The development faced fierce opposition from those arguing the building will not just ‘add’ to London’s skyline, but ‘dominate’ it. These concerns seem justified, at a huge 278 meters tall 22 Bishopsgate will dwarf its neighbour the Gherkin which stands at 180 meters.
Objector’s to the project included members of the public, Royal Parks, the London boroughs of Tower Hamlets and Islington and the charity Historic Royal Palaces. The charity expressed concerns that the building’s “broad shoulders” will overshadow the Tower of London.
DMZ acknowledges these concerns and agrees that care should be taken to ensure that the ongoing development of London’s skyline is done tastefully and not to the detriment of the surrounding area.
But with ever increasing competition between London and other mega cities like New York and Dubai, compounded by Brexit jitters, we believe the Capital should be cautious not to scare off large developers with increased red tape and NIMBY (“not in my back yard”) objections.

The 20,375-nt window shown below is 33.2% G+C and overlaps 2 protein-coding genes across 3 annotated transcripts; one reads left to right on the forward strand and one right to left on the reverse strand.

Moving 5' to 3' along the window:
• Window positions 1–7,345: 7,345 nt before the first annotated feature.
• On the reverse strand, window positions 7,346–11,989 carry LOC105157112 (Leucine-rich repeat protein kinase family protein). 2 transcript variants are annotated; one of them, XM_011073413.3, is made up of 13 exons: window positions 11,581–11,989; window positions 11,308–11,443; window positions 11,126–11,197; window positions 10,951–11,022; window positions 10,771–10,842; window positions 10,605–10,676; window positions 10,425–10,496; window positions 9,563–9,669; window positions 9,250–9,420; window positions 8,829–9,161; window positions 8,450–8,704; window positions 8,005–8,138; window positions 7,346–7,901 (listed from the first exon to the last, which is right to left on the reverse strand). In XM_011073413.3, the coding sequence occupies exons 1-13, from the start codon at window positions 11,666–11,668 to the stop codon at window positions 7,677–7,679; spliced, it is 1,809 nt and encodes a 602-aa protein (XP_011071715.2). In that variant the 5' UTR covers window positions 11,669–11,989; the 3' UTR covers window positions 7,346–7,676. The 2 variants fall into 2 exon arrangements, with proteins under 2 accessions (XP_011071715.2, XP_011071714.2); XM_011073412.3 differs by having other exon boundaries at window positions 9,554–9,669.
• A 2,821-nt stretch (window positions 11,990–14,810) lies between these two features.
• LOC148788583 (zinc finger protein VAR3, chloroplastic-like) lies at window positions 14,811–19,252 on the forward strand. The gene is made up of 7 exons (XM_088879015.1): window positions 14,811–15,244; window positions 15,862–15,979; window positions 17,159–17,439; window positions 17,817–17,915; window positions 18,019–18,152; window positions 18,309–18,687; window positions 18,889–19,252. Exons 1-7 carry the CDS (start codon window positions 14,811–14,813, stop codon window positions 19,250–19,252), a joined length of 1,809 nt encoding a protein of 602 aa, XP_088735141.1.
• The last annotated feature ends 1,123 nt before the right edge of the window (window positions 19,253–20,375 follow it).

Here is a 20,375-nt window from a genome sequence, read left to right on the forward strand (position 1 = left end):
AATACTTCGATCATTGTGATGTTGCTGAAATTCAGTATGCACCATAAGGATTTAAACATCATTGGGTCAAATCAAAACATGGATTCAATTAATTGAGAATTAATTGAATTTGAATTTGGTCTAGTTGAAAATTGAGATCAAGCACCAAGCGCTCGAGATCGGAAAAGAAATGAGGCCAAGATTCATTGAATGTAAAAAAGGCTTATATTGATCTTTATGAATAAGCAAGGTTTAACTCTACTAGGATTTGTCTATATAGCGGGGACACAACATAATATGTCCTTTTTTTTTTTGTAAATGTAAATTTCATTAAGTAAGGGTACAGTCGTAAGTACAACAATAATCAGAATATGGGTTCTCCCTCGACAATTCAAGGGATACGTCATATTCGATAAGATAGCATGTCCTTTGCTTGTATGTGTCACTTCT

The chairman of planning and transport at the City of London, Chris Hayward, said: “This decision to continue with what is a key development in the City of London’s eastern cluster demonstrates the high level of investor confidence in London’s future growth.”
DMZ feels that post-Brexit, the decision to expand Heathrow and now the approval of 22 Bishopsgate sends a clear message to the rest of the world that London is open for business.
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